Gift Cards Add Immediate Cash Flow. If your brick-and-mortar business sells gift cards, you already know it is a great way to increase cash flow. The same holds true for online stores. Most ecommerce platforms will offer you an option to create digital gift cards, send email confirmation and manage gift card redemption.
Step 3: Cover Your Legal Bases
While online businesses are typically protected by your LLC or business filing status, there may be additional items necessary depending on the type of online business you’re planning to operate. Before you launch, it’s best to check with the Small Business Administration to find out what business licenses you’ll need for an online store in your state. Other considerations include:
Home Occupation Permit. This may be necessary in your geographic location if you plan to operate the entirety of your online business out of your home. To find out if you need a home occupation permit and how to obtain one, you can check with your city or municipality government.
Employer Identification Number. Your EIN, otherwise known as your Federal Tax ID, allows you to hire employees for your online business, open bank accounts and simplifies your business tax filing process. You can apply for an EIN with the IRS or Incfile can also obtain an EIN for you.
DBA License. This will apply to any online business operating under a name different from the original filing. For instance, if you filed an LLC for your brick-and-mortar flower shop under the name “Blooms & Bouquets,” but you want your online store to be called, “Blooms & Bouquets Direct,” you’ll need to file for a DBA, or “Doing Business As” license. You can file a DBA with your state government or let Incfile take care of it for you with our DBA service.
Sales Tax. The majority of U.S. states (45 out of 50) are subject to sales tax, and if your business has a physical presence (even an office or warehouse) in any of these states, you will be required to collect sales tax on applicable purchases. You’ll need to apply for a sales tax permit within your state, and it helps to know current tax rates, exemptions and special circumstances. Most of the time, your online sales platform will help you automatically calculate appropriate sales tax.
Step 4: Market Your Move Online
Once your online store is ready to launch, you’ll need to let your customers know how to find you. Create signage at your physical location that makes them aware of the move to an online space, and hand out cards or fliers. Other ways to let consumers know where in the (cyber) world you are include:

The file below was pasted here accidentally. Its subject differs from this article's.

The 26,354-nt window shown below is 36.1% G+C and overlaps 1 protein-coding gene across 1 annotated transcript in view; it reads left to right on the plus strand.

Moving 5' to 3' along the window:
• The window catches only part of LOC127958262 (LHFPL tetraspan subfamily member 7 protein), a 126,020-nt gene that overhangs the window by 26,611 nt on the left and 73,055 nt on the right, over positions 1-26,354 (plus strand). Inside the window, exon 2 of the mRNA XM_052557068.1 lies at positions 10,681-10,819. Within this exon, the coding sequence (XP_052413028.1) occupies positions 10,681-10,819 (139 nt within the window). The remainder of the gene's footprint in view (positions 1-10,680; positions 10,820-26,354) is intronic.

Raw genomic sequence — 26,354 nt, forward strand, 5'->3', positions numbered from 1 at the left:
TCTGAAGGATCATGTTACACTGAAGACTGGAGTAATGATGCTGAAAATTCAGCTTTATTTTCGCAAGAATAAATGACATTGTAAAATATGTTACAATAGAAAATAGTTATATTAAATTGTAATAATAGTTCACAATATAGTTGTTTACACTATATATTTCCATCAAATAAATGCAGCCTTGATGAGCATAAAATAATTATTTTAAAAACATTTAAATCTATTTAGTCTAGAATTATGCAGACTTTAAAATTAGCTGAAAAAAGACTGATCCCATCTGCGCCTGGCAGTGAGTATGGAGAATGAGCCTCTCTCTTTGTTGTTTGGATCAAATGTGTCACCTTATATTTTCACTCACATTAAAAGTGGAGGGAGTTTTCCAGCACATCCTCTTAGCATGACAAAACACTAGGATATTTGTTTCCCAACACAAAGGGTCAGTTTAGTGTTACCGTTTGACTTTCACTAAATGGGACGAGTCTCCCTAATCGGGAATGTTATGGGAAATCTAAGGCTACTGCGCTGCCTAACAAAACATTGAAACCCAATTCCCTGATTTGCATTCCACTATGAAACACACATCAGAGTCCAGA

Social Media. Be sure to update each of your business's social platforms with your new website address, and post frequently about the move. Consider running ads to reach your targeted audience, and offer deals like free shipping or online-only sales to help them transition.
Email. Build your email list so you have a database of customers to connect with. If you’re closing a physical shop, ask customers to provide their contact information to stay updated on your future plans. And when you do launch your site, make sure it has plenty of data collection points, such as offering coupons or asking customers to register at purchase.
SEO. Search engine optimization is one of the most important parts of creating your store website. SEO ensures that potential customers can find you easily. Your website platform will likely offer you some tools to improve SEO and help you select keywords your customers are using. Additionally, Google My Business is a free tool that can improve your ranking and put you in control of what consumers see when they search for your business.
Shifting your business online isn’t a difficult process, but it can be a lengthy one, with many considerations. By following the steps outlined above, you’ll soon be on your way to success. As always, if you need guidance or support, the experts at Incfile are here to help.
Wendi is a freelance writer based in Indianapolis, IN, with over a decade of experience writing for a variety of industries from healthcare to manufacturing to nonprofit. When she isn't working on solutions for her clients, she can be found spending time with her kids and husband, working in the garden or doing more writing (of the fiction variety).